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Pedal to the Metal: Inside Apple's new graphics technology

Guy English | July 7, 2014
Metal is Apple's new method of programming its graphics processors which will enable performance gains without hardware changes.

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During the WWDC keynote, game developers showed off impressive scenes that Metal helps make possible.

Modern GPUs and CPUs both have multiple cores—they can walk, talk, chew gum, and juggle all at the same time—and Metal provides a way to unlock all of that power by allowing for multiprocessing of graphics commands. OpenGL, by comparison, was always single-threaded and so couldn't achieve a similarly adept usage of the actual hardware.

It isn't just better graphics performance that Metal unlocks. It also supports a model of what's called "general purpose graphics unit computing"—that is, using the GPU to run software that's not necessarily graphics-related. OpenCL, which may be familiar to Mac users, is the open standard for writing software that executes on GPUs. Metal brings this kind of general purpose graphics programming ability to iOS. As the name suggests, OpenCL is very similar to OpenGL and so the design of Metal offers benefits for OpenCL similar to the ones it does for OpenGL. The baked-in idea that memory is shared between processors is a big win here too.

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Metal's benefits are wide and varied, and apply to more than just games and graphics.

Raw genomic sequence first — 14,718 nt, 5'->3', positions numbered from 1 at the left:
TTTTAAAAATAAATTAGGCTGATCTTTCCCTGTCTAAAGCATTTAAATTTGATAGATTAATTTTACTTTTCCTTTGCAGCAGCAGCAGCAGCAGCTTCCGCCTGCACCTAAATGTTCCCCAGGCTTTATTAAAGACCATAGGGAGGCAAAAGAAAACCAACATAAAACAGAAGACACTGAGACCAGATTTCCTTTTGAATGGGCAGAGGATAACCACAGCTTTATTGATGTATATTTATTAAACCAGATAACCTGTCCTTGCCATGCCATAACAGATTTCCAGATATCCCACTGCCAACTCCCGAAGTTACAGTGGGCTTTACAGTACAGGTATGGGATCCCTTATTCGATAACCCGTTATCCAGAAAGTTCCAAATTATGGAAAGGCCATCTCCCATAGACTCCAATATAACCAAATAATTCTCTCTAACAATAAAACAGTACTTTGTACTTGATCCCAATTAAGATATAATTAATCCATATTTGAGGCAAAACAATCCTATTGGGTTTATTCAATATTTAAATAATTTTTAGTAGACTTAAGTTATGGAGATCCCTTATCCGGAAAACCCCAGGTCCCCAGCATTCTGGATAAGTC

It's the same story for multithreaded access. With the general purpose computing capabilities of Metal we'll start to see the A7 really shine in unexpected ways. Apps like Capo will be able to leverage the GPU on iOS as it does on OS X in order to accomplish software tasks that previously hadn't been possible.

Benefits for all
Which is all well and good, of course, but what does this all mean from the perspective of an iOS device user? In some ways, advancements like Metal are similar to building the Large Hadron Collider--we actually don't know exactly what kind of opportunities we'll discover, but it's a brave new world and one that's full of possibilities.

In a more practical sense there are concrete benefits that users will certainly appreciate, including faster load times (due to better resource management, pre-compiled shaders, etc.), more detailed worlds (due to the faster draw calls, more stuff can happen or be drawn), and likely a ton of applications that can use the GPU as a computational platform.

Of course, none of these apps simply appear because Metal has been introduced. Developers will need to adopt the new system and write their software specifically for it. But, the good news on that front is that the major game companies on the iOS platform have already demonstrated their commitment. Both Unreal and Unity, the two biggest game engines, have announced support for Metal. So, even without developers investing in understanding and implementing an engine with Metal, many big games that use those systems will benefit from its improvements anyway.


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